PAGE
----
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    #1

    object complement

    Can we consider 'object complements' as adverbs?
    1. I painted the door blue.
    2. We elected John president.
    Thanks,
    ata

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    #2

    Re: object complement

    No.

    You can consider blue to be an adjective and president to be a noun.

    Rover

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    #3

    Re: object complement

    Quote Originally Posted by Rover_KE View Post
    No.

    You can consider blue to be an adjective and president to be a noun.

    Rover
    You know we have only four different structure for making sentences in English: 1. the structure of intransitive verbs, 2. transitive, 3. double transitive, and 4. linking verbs (or equation verbs)
    So, would you please tell me in which category these sentences are grouped?
    1. I painted the door blue.
    2. We elected Ali president.
    Thanks,

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    #4

    Re: object complement

    Only my suggestion is that they could be two clauses in one sentence:
    1. I painted the door that is blue. (the first sentence is for a transitive verb and the second one for a linking verb)
    2. We elected Ali who is president. (the first sentence is for a transitive verb and the second one for a linking verb)

    Am I right or you may categorize them on some other ways?

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    #5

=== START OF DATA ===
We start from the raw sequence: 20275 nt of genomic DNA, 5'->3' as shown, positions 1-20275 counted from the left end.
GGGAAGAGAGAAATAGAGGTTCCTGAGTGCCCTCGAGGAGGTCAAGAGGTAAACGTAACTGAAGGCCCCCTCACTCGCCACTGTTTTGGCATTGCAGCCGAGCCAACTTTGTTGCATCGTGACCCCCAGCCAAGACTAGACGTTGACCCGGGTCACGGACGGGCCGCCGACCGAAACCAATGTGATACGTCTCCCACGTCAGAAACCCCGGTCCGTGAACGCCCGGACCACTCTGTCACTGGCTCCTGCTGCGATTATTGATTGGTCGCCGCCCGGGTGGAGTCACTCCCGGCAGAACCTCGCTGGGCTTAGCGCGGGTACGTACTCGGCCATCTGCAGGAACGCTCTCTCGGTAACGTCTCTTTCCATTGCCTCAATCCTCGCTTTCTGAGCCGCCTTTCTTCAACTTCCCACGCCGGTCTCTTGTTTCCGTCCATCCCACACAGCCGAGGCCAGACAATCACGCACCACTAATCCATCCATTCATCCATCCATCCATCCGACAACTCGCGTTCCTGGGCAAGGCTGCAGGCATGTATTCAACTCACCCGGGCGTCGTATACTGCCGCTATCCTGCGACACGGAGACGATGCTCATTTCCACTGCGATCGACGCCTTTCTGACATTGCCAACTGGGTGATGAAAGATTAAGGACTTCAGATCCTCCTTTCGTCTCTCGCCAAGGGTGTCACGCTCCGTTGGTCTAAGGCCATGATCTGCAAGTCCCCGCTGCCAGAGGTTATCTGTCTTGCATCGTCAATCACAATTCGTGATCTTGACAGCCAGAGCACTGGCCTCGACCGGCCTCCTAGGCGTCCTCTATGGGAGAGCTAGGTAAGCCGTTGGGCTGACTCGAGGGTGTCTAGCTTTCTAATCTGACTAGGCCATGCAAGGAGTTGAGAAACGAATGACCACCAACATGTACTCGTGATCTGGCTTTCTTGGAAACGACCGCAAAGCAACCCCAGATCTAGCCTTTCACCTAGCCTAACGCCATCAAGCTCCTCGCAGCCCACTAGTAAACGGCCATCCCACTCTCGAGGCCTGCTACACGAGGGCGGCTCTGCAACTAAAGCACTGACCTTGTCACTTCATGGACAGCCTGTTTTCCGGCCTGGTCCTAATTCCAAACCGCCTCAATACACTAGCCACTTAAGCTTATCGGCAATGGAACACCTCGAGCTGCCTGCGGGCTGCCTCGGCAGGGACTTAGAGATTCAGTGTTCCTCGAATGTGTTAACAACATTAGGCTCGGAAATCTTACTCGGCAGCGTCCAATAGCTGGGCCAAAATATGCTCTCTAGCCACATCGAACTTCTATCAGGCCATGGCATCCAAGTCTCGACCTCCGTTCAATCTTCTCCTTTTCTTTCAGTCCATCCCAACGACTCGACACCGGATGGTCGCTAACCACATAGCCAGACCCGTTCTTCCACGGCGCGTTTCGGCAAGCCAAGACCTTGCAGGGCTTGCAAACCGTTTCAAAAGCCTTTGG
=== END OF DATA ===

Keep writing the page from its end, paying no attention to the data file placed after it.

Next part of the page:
Re: object complement

    ***** NOT A TEACHER *****


    May I most respectfully disagree with your categorization?

    (1) "I painted the door that was blue" would mean (IMHO) that you painted the door that was already blue.

    (2) "We elected Ali who is president" would mean (IMHO) that we elected Ali (who is already president) to another position as well.

    *****

    I believe that some books try to explain the objective complement by saying that in many cases you can mentally add "to be":

    I painted the door (to be) blue.

    We elected Ali (to be) president. / We elected Ali as president of our club.

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    #6

    Re: object complement

    Quote Originally Posted by TheParser View Post
    May I most respectfully disagree with your categorization?
    .
    Thank you! But that was based on my reference. How do you categorize?

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    #7

    Re: object complement

    ***** NOT A TEACHER *****

    I am not sure what you mean by "categorize."

    The best that I can do is to pass along some information from one expert:

    He gives these examples:

    1. I think Barnwell a sick man. (object is "Barnwell" and complement is "a sick man.")
    2. I think [that] Barnwell is a sick man. ("Barnwell is a sick man" is a subordinate clause.)

    "[T]he first sentence differs chiefly in the omission of the linking verb is."

    *****

    This expert explains:

    I consider him a liar. (The substantive [noun] as objective complement occurs commonly after such verbs as think, call, find, make, consider, choose, believe.)
    I consider him to be a iiar. (Often the infinitive to be is inserted between the object and its complement)
    I consider that he is a liar. (clause)

    *****

    This expert says that some grammarians prefer to use the term "infinitive clause" for this sentence: I consider him to be a liar.

    "The object of consider is the clause him to be a liar, in which him is the subject of the infinitive and liar complement of the infinitive."


    **********

    All credit goes to Professor Paul Roberts in his Understanding Grammar (New York, Evanston, and London: Harper & Row Publishers, 1954), pp. 268 -270.